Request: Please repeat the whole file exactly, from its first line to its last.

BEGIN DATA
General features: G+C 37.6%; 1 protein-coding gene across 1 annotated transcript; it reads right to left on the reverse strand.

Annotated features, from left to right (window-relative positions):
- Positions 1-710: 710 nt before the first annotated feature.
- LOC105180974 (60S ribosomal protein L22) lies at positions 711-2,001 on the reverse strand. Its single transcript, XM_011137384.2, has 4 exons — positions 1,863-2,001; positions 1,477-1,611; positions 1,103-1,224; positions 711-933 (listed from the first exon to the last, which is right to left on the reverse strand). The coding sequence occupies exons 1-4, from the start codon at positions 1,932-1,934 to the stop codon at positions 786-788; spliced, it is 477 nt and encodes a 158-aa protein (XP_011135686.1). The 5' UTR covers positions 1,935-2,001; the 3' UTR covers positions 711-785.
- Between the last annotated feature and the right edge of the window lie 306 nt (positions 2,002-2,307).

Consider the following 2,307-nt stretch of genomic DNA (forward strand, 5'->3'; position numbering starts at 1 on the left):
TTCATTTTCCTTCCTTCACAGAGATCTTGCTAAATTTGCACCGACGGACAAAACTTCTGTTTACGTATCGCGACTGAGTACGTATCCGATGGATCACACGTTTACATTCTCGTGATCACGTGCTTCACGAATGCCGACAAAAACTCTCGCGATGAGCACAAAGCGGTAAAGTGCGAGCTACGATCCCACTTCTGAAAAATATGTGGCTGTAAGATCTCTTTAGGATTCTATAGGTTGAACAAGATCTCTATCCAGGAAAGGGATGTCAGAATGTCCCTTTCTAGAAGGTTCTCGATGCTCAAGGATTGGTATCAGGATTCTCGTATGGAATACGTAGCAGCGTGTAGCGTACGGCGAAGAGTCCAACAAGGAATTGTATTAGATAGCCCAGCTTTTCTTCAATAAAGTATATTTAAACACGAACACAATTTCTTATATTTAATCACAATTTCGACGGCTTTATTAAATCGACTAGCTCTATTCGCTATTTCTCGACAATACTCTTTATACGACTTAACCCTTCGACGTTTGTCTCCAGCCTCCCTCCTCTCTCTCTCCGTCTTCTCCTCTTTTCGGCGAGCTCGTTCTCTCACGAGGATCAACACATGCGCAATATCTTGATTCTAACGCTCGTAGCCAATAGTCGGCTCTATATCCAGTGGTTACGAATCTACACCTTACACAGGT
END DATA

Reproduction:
General features: G+C 37.6%; 1 protein-coding gene across 1 annotated transcript; it reads right to left on the reverse strand.

Annotated features, from left to right (window-relative positions):
- Positions 1-710: 710 nt before the first annotated feature.
- LOC105180974 (60S ribosomal protein L22) lies at positions 711-2,001 on the reverse strand. Its single transcript, XM_011137384.2, has 4 exons — positions 1,863-2,001; positions 1,477-1,611; positions 1,103-1,224; positions 711-933 (listed from the first exon to the last, which is right to left on the reverse strand). The coding sequence occupies exons 1-4, from the start codon at positions 1,932-1,934 to the stop codon at positions 786-788; spliced, it is 477 nt and encodes a 158-aa protein (XP_011135686.1). The 5' UTR covers positions 1,935-2,001; the 3' UTR covers positions 711-785.
- Between the last annotated feature and the right edge of the window lie 306 nt (positions 2,002-2,307).

Consider the following 2,307-nt stretch of genomic DNA (forward strand, 5'->3'; position numbering starts at 1 on the left):
TTCATTTTCCTTCCTTCACAGAGATCTTGCTAAATTTGCACCGACGGACAAAACTTCTGTTTACGTATCGCGACTGAGTACGTATCCGATGGATCACACGTTTACATTCTCGTGATCACGTGCTTCACGAATGCCGACAAAAACTCTCGCGATGAGCACAAAGCGGTAAAGTGCGAGCTACGATCCCACTTCTGAAAAATATGTGGCTGTAAGATCTCTTTAGGATTCTATAGGTTGAACAAGATCTCTATCCAGGAAAGGGATGTCAGAATGTCCCTTTCTAGAAGGTTCTCGATGCTCAAGGATTGGTATCAGGATTCTCGTATGGAATACGTAGCAGCGTGTAGCGTACGGCGAAGAGTCCAACAAGGAATTGTATTAGATAGCCCAGCTTTTCTTCAATAAAGTATATTTAAACACGAACACAATTTCTTATATTTAATCACAATTTCGACGGCTTTATTAAATCGACTAGCTCTATTCGCTATTTCTCGACAATACTCTTTATACGACTTAACCCTTCGACGTTTGTCTCCAGCCTCCCTCCTCTCTCTCTCCGTCTTCTCCTCTTTTCGGCGAGCTCGTTCTCTCACGAGGATCAACACATGCGCAATATCTTGATTCTAACGCTCGTAGCCAATAGTCGGCTCTATATCCAGTGGTTACGAATCTACACCTTACACAGGT